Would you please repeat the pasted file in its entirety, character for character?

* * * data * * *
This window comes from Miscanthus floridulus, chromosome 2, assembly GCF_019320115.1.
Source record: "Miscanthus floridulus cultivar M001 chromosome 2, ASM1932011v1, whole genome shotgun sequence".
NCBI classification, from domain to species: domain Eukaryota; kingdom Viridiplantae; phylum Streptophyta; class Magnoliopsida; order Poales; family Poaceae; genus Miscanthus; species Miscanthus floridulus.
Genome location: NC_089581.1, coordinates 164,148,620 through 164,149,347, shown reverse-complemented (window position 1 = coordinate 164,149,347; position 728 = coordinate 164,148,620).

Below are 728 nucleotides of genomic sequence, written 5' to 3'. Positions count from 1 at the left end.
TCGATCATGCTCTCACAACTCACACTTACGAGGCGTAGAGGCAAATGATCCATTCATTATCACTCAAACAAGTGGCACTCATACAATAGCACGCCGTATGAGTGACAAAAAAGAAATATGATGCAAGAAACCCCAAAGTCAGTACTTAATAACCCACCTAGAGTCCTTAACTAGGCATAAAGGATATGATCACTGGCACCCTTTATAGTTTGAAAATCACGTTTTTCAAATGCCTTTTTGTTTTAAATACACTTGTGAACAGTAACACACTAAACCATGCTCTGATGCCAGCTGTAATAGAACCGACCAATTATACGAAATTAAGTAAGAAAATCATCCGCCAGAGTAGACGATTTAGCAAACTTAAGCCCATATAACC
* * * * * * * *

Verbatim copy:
This window comes from Miscanthus floridulus, chromosome 2, assembly GCF_019320115.1.
Source record: "Miscanthus floridulus cultivar M001 chromosome 2, ASM1932011v1, whole genome shotgun sequence".
NCBI classification, from domain to species: domain Eukaryota; kingdom Viridiplantae; phylum Streptophyta; class Magnoliopsida; order Poales; family Poaceae; genus Miscanthus; species Miscanthus floridulus.
Genome location: NC_089581.1, coordinates 164,148,620 through 164,149,347, shown reverse-complemented (window position 1 = coordinate 164,149,347; position 728 = coordinate 164,148,620).

Below are 728 nucleotides of genomic sequence, written 5' to 3'. Positions count from 1 at the left end.
TCGATCATGCTCTCACAACTCACACTTACGAGGCGTAGAGGCAAATGATCCATTCATTATCACTCAAACAAGTGGCACTCATACAATAGCACGCCGTATGAGTGACAAAAAAGAAATATGATGCAAGAAACCCCAAAGTCAGTACTTAATAACCCACCTAGAGTCCTTAACTAGGCATAAAGGATATGATCACTGGCACCCTTTATAGTTTGAAAATCACGTTTTTCAAATGCCTTTTTGTTTTAAATACACTTGTGAACAGTAACACACTAAACCATGCTCTGATGCCAGCTGTAATAGAACCGACCAATTATACGAAATTAAGTAAGAAAATCATCCGCCAGAGTAGACGATTTAGCAAACTTAAGCCCATATAACC